Leading the charge to cut costs

November 06, 1994|By Ross Hetrick | Ross Hetrick,Sun Staff Writer

EASTON -- With his involvement with scoreboards and team colors, you could mistake Raymond J. Johnson for a coach.

Instead, he is the manager of Black & Decker Corp.'s Easton plant -- the front line of the Towson-based manufacturer's drive to cut costs and tighten its cash flow.

After years of beefing up its product development and marketing effort, the power tool and appliance maker has turned its attention to manufacturing processes as a way to boost profits and conserve cash to pay off its $2.6 billion debt.

These efforts are evident from the moment you step into the cavernous 200,000-square-foot Easton plant, which produces professional power tools and outdoor and automotive equipment. Off to one side is a jumble of assembly line equipment waiting to be shifted to another part of the plant.

"We're in the process -- in fact we started a month ago -- of moving three-quarters of our plant," Mr. Johnson said. "And the purpose of that is to improve material flow and to reduce inventories. It won't be completed until December."

But the push to increase efficiency did not just start last month. In the last year, $10 million has been cut from the plant's costs, and in the last two years, output -- measured in hundreds of millions of dollars -- has been doubled.

Mr. Johnson, who has been head of plant operations for three years, is the epitome of a modern manager, talking frequently of "ergonomics" and always referring to the 1,100 workers at the Easton plant as "associates." He is also intent on keeping track of how well the plant is doing.

In the front of the factory is a scoreboard listing the plant's five main standards -- quality, service level, inventory control, productivity and safety. It is divided into months, showing whether the plant is meeting specific numerical goals, or is making progress.

Team work and competition also are fostered among different segments of the nonunion plant -- various divisions paint their equipment with their team color.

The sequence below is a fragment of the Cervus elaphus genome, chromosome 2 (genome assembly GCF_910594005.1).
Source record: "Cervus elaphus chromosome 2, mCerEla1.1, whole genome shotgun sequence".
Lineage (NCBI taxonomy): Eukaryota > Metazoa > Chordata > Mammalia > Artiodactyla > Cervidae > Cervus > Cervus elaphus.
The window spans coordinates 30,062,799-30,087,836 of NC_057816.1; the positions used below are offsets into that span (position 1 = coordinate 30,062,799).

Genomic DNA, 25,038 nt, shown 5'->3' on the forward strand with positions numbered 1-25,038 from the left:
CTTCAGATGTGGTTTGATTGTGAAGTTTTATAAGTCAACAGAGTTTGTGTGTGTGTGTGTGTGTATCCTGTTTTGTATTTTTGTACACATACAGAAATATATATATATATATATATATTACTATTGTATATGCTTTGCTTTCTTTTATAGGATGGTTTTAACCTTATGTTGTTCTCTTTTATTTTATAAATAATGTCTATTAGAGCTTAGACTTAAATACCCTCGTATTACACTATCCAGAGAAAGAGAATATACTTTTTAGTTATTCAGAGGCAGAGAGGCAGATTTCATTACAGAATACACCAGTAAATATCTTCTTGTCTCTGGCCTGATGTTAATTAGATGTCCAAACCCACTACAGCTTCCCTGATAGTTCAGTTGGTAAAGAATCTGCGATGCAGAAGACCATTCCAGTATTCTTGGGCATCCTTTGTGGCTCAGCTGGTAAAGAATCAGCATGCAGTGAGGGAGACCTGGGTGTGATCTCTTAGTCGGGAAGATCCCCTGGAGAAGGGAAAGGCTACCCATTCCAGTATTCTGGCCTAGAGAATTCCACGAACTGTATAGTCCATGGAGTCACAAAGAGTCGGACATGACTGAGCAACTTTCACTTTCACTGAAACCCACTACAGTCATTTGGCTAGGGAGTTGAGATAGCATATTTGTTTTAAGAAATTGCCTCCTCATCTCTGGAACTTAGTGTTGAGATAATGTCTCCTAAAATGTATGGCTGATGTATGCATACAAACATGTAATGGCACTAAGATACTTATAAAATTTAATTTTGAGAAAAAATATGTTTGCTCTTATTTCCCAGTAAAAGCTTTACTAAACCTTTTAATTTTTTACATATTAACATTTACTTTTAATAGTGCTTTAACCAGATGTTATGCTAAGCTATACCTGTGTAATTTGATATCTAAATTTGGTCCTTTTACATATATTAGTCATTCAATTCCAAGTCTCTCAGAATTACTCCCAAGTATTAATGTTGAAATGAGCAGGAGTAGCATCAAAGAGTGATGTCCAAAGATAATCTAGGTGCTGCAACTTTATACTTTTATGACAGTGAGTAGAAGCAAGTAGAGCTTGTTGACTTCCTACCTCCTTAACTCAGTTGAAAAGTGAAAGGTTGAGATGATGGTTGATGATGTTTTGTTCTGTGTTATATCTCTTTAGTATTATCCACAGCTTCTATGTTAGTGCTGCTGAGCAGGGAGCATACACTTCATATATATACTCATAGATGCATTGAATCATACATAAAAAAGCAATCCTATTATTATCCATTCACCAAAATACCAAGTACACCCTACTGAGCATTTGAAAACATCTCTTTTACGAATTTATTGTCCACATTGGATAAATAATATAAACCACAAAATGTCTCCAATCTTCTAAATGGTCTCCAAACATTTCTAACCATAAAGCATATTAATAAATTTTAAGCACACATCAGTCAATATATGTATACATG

"We're trying to drive the responsibility down to the associates and put them in charge of their quality, their productivity," Mr. Johnson said. A key weapon in the push for more efficiency is a new process called "flexible assembly," in which workers sit around a circular conveyor belt that pushes trays of parts to assemble off to their work stations.

Instead of performing one task in 30 seconds, the workers do a series in a minute and a half or two minutes, then shove the tray back onto the conveyor. They are able to work at their own pace -- within certain daily production requirements -- and a digital counter tracks how many trays they handle.

"Now we can effectively rate the associates and they like that," Mr. Johnson said.

The plant has only one such line, which has made outdoor products for the last year. But next year, three power tool lines will be converted to the new system, Mr. Johnson said.

A major improvement has been in inventory control. Eight years ago, stocks of raw materials occupied 30 percent to 40 percent of the plant, tying up cash. Now only 18,000 square feet, or 9 percent of the plant, is used.

The reduction was accomplished by getting more frequent shipments from vendors and responding faster to customer demand. Now the plant is spending $7.5 million in computer software and systems to launch a new effort in January called "build to order," which tries to more closely match customer demand with production and inventories.

"We're not going to even start thinking about making something until we've heard from our customer that they want it," said Thomas M. Schoewe, Black & Decker's vice president and chief financial officer.

"At that point we'll start calling on our vendor and saying, 'Hey, we need something from you so we can start building this product that our customer wants,' " he said. "So instead of sitting on a whole lot of inventory, thinking that an order might come, we're waiting until we get the order."

But "build to order" also means the company has to make the product faster so the time period from order to shipment for various products will be cut from 7 to 10 to two to three days, Mr. Schoewe said.

The Easton plant is in the forefront of changes at the 26 U.S. Black & Decker plants and about 24 foreign factories. But other plants are also experimenting with different procedures to get greater efficiency from operations.

"One of the big changes, most recently, we brought in a lot of new talent to add momentum," said Nolan D. Archibald, referring to its six manufacturing presidents -- three of whom are from General Electric Co. -- renowned for its cost-cutting practices.

fTC "We were already doing it. But we were not getting 5 percent a year in cost reduction," Mr. Archibald said. "So we upgraded the talent in our manufacturing area to get more than we were getting."

Baltimore Sun Articles
Please note the green-lined linked article text has been applied commercially without any involvement from our newsroom editors, reporters or any other editorial staff.